Yet the fact that Congress passed something to address equal pay for women encouraged Peterson and his network of activists to do more. They then pressured Johnson to sign Executive Order 11375 in 1967, an amendment that added “sex” to the protected categories of race, creed, color and national origin in an earlier executive order that prohibited discrimination by federal contractors and subcontractors. Significantly, the amended EO 11246-11375 placed gender on an equal footing with race. And it covered educational institutions, allowing women to file hundreds of sex discrimination complaints.

Peterson, with her ties to federal administrators and staffers, members of Congress, and many feminists, had become a central leader of employment equality initiatives. In other words, she and her network of defenders helped lay the groundwork for Title IX.

Catherine East, a federal government employee, did the same. Over the course of nearly 40 years, East worked her way to a strategic position in the Women’s Bureau of the Department of Labor, where she had access to crucial statistics and other information needed to make advancing legislation for women. East worked without fanfare, photocopying statistics, legal briefs and related information to send to lawyers, women’s groups and other interested parties. Recipients copied the information and sent it to others, who often did the same. East, who was active in women’s organizations, also worked to expand her feminist network by connecting women activists.

Bernice Sandler, the third central figure in this growing network, was a highly trained aspiring professor who became a lawyer after losing college jobs because of her gender. She joined the Women’s Equity Action League (WEAL) which was formed in 1968 to focus on equal opportunity for women in employment and education. When Sandler learned of EO 11246-11375, the executive order Peterson had requested the previous year, she immediately thought of its application to colleges and universities, most of which received federal contracts. She met with Vincent Macaluso of the Labor Department, who gave her valuable advice on the complaint process. He also arranged for her to meet East, who he informed Sandler had a wealth of information.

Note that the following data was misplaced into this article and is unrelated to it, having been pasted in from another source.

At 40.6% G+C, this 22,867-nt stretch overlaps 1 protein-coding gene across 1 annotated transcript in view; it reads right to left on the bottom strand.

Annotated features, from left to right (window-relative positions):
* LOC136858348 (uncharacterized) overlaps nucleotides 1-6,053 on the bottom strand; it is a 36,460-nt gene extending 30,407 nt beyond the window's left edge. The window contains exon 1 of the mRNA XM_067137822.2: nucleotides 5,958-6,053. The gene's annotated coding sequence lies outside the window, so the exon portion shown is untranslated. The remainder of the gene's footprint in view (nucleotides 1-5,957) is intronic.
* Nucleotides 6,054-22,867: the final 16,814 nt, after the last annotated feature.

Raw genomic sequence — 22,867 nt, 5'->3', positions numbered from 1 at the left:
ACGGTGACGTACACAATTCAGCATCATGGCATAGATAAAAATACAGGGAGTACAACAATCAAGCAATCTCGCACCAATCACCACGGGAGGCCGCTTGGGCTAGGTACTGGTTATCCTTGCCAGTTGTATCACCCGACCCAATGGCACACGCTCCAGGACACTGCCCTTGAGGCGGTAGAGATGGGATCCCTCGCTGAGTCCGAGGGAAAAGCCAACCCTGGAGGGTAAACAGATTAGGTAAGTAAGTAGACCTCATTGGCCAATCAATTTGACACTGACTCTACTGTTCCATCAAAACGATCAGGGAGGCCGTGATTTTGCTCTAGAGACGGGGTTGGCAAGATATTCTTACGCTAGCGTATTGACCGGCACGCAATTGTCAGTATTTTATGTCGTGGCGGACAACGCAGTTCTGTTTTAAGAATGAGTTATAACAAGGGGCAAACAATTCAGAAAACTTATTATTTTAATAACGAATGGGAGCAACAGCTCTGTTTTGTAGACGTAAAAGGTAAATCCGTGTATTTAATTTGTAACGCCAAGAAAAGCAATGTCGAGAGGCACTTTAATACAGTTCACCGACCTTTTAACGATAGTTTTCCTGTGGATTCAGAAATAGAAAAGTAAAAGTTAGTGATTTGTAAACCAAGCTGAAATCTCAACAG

Sandler turned to East for crucial documents that allowed her to file sex discrimination charges against 250 colleges. She also backed up her complaint with data from the extensive network of contacts she had established with female students across the country. East then helped Sandler distribute the complaint and evidence to members of Congress at a crucial time — as Green, as chair of the higher education subcommittee, sought hard data to help her introduce a legislation and to hold hearings on gender discrimination in education. . Green hired Sandler, who prepared for the hearings by contacting potential witnesses; subsequently, she compiled testimonies and related documents into two 1,261-page volumes.

Meanwhile, Sandler and his network of activists provided Bayh with the data he needed to get votes on his amendment to the Senate Education Bill.

With the 50th anniversary of Title IX, it’s time to recognize the significance of Peterson, East and Sandler, who – with overlapping networks of feminist activists and extensive documentation of gender discrimination – provided exactly what Green and Bayh needed to pass Title IX. Congress.

Rodney N.

The author Rodney N.